1. Look at old photographs. Images evoke memories of special occasions, celebrations, growth, changes. Remember the picture in your high school yearbook taken by the professional photographer? Did it really look like you? What are your memories of that day? The possibilities for good flash memoir, a chapter in your book, or a blog post can be found in a stack of old black-and-whites.
  2. Items passed down through the family. We are in the process of downsizing and getting rid of many years of accumulation. And yet we also continue to receive family items, most recently a rocking chair in which husband Bob’s grandfather always sat. That rocking chair sits silently in our family room, but generates great conversation as Bob shares his memories of life on the farm and his grandpa in that chair. What item of furniture or family history do you have that brings back memories?
  3. What about smells? For me, certain aromas or smells evoke memories of my mother’s kitchen. Mama was a Southern cook to the core with meals consisting of more than could be eaten. But oh, the wonderful aromas as opened the front door after school! Husband Bob uses the aftershave my dad did, and its smell brings back early morning memories of Dad preparing for work. Or the smell of newsprint brings Dad right into the room with me. Is there an aroma that reminds you of someone or something?
  4. Language, dialect, and regional idioms. Growing up in the South, we called every carbonated beverage in the store or gas station “Coke.” Fast forward to 1983, we move to Oregon where the regional nomenclature for carbonated beverages is “pop.” There isn’t a distinct dialect in the Pacific NW so for a time I would stand out in groups because of my Southern drawl. It could make for some embarrassing incidents, and I quickly moved to tame my tongue.The uniqueness of language, dialect, and regional idioms are excellent memory triggers.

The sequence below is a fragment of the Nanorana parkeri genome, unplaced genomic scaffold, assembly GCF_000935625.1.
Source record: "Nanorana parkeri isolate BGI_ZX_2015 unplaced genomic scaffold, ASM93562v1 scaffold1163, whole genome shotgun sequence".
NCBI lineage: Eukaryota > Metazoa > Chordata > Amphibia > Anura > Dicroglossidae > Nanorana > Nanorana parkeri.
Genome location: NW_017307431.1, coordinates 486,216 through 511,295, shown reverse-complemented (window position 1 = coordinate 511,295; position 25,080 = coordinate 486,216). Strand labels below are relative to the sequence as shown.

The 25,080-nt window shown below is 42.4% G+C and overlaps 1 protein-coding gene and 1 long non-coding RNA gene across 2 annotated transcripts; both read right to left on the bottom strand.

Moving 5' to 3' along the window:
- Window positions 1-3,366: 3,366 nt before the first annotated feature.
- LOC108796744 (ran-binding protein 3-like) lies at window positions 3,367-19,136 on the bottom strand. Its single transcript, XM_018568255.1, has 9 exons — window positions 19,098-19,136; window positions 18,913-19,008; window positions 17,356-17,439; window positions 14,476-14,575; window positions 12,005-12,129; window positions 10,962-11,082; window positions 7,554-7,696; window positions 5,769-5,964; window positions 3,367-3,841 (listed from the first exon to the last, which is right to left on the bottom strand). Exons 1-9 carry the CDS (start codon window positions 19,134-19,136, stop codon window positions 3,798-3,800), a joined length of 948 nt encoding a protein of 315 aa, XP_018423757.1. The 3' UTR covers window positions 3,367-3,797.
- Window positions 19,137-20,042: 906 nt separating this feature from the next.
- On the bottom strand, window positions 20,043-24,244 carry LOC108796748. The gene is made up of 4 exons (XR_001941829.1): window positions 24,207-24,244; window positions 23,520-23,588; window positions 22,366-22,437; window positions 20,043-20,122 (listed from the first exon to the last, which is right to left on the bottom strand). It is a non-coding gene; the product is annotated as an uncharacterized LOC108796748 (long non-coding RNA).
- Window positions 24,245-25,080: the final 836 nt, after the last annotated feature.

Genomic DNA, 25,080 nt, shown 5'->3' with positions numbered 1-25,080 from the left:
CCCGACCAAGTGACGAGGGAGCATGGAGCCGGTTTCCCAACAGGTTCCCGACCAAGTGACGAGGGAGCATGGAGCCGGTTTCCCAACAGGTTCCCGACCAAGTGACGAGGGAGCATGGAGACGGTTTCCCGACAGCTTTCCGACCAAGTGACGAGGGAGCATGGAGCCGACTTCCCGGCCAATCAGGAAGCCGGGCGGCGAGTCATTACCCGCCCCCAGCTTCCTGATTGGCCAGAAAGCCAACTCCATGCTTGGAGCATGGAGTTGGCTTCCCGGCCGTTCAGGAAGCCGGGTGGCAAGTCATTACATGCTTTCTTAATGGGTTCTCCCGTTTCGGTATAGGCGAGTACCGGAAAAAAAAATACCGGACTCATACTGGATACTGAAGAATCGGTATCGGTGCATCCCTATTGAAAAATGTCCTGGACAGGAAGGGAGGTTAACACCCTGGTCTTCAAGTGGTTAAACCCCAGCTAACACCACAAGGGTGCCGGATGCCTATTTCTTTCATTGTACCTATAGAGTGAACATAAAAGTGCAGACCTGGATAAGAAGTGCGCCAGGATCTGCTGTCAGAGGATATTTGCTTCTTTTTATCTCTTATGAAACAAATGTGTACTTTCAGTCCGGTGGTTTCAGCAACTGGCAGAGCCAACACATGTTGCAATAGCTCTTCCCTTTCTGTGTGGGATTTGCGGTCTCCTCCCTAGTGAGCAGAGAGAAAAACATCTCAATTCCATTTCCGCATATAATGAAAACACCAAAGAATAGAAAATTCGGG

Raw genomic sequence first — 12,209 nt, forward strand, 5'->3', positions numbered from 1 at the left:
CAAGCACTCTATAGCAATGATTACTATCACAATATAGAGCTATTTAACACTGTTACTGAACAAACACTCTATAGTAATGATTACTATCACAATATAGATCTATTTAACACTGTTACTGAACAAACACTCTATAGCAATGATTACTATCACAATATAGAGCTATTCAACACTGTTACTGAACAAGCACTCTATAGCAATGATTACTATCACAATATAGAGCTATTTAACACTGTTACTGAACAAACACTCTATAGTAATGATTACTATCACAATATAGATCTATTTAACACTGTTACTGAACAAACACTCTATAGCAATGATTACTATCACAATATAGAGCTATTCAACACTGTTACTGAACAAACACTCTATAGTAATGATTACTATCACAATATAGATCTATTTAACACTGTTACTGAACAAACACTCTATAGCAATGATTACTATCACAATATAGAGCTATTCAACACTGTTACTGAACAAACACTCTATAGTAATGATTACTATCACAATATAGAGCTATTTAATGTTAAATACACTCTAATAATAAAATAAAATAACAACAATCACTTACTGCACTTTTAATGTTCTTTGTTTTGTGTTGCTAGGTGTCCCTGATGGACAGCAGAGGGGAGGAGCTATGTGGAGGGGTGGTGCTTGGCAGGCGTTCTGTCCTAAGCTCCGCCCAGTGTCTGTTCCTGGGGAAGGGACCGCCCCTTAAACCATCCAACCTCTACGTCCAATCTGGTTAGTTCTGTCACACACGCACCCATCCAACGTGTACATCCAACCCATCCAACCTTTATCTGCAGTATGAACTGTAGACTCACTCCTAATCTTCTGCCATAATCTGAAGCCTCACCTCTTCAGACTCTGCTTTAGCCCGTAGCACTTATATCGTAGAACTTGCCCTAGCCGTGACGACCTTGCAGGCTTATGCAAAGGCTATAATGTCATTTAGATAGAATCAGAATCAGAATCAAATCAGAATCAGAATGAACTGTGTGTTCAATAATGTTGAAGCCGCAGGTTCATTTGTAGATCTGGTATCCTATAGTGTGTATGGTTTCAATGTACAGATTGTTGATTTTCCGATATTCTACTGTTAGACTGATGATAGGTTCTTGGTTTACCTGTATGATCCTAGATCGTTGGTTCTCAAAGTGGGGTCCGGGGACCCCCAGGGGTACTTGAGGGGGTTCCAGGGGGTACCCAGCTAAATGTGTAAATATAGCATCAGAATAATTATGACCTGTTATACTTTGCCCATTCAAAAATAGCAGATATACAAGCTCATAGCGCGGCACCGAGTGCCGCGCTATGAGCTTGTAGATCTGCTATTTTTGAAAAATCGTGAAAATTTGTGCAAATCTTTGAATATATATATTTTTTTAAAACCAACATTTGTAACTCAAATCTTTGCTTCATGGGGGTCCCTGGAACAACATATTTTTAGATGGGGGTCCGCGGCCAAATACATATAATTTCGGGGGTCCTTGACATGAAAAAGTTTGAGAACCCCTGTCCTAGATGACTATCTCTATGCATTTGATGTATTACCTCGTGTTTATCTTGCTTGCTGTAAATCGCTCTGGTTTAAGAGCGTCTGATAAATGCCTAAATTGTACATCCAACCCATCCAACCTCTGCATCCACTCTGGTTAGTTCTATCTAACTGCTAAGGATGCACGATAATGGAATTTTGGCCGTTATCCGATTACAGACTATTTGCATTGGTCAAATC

5. Music of a certain period. Music is a powerful tool in evoking memories. Think of a particular song you’ve listened to for decades. Perhaps from your teens, your early years of marriage, or maybe a lullaby sung to you as a child. I remember well the song, “Glow Worm.” A recital piece in my early musical career. I worked hard to use correct fingering, keep the rhythm exact, and incorporate all the dynamics. I’ll never forget that song, or the dress my mother made for that recital, or the smile my dad give me as I took my bow, or the pride I felt in my accomplishment. What song or piece of music brings back memories for you?

As you work on your book or a short piece of memoir, perhaps one or more of these tips will be useful to you in digging up the memories you want to share.

 Would you like to share another method you may use in your writing to evoke memories in the comments below… Thanks Sherrey.

©Sherrey Meyer 2015

About Sherrey Meyer

Sherrey Meyer, Blog Owner, Writer

Hi! I’m Sherrey, and I am a writer. I haven’t always been a writer but managed at all times to pursue my love of words through reading and writing. Sometimes I get so carried away with my love of words I also proofread and beta read for other writers.

I grew up the middle child but it doesn’t seem to have caused any difficulty in carrying out my roles as a wife, mother, grandma, and great-grandma. When opportunity provides, you’ll find me writing or reading. I love words!

My current work-in-progress is a memoir, the story of a Southern matriarch and how she ruled the roost with not so pleasant methods. On occasion, I have been lucky and written essays that actually were accepted for publication in anthologies.

My writing and proofreading experience reaches back to near age 12 when my publisher and printer father decided he needed some part-time help on several large government projects. He trained me to proofread and edit, and on weekends and during school holidays I had my own mini-office in my bedroom dedicated to my efforts.

Daddy was the source of my love of words. Words have always fascinated me, but life has inserted itself along the way. Now a retired legal secretary, where I used these skills, I now enjoy the time to focus on my passion for writing.

Connect to Sherrey

Blog: https://sherreymeyer.com/about/
Twitter: https://twitter.com/Sherrey_Meyer
Facebook: https://www.facebook.com/SherreyMeyerWriter/
Published Work:https://sherreymeyer.com/published-work/writing-samples-published-works/

My thanks to Sherrey for permitting me to delve into her archives and share with you.. Please head over and enjoy browsing them yourselves. Sally.